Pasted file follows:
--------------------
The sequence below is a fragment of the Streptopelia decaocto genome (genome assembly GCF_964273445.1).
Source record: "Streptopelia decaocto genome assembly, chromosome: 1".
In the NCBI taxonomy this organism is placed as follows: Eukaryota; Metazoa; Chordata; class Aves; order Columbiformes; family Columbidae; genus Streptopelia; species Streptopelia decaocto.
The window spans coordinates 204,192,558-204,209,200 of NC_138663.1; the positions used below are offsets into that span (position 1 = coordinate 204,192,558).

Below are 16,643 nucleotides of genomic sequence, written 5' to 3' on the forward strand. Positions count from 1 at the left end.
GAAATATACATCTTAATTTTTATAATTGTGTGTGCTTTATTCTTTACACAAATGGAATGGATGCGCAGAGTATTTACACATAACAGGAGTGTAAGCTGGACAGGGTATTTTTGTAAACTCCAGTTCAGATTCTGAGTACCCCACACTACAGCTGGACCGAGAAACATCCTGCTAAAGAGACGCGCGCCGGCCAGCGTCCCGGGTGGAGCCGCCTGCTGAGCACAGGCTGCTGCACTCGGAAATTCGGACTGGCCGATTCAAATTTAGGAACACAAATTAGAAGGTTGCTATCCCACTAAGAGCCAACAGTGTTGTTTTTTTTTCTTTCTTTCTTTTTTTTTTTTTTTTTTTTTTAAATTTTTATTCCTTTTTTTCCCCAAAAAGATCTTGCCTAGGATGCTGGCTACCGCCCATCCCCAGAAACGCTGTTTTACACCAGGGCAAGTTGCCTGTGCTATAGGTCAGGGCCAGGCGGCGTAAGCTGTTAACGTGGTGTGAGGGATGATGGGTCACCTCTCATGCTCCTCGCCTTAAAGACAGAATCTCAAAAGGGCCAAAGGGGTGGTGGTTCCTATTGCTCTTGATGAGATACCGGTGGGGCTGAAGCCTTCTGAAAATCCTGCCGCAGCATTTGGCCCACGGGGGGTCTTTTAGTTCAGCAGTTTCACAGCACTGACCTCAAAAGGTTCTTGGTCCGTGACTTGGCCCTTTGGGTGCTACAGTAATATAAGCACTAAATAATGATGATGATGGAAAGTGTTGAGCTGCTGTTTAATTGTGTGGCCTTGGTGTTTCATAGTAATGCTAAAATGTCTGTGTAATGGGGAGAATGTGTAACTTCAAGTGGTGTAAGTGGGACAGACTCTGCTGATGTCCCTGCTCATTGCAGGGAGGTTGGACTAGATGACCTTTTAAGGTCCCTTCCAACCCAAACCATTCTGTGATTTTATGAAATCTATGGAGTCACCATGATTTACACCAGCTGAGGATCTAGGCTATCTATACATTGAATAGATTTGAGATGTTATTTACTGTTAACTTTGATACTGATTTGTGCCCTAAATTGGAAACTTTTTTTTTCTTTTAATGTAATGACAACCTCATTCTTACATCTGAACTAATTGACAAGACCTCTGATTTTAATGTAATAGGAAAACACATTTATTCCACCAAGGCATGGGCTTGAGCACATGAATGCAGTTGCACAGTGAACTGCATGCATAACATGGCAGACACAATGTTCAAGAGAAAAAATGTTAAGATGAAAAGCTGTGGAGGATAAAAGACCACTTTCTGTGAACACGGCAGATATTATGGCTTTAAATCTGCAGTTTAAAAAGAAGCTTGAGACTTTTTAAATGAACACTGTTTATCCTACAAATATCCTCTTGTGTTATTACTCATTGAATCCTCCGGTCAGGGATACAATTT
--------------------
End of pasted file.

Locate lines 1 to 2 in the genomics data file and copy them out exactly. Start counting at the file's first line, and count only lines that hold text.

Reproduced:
The sequence below is a fragment of the Streptopelia decaocto genome (genome assembly GCF_964273445.1).
Source record: "Streptopelia decaocto genome assembly, chromosome: 1".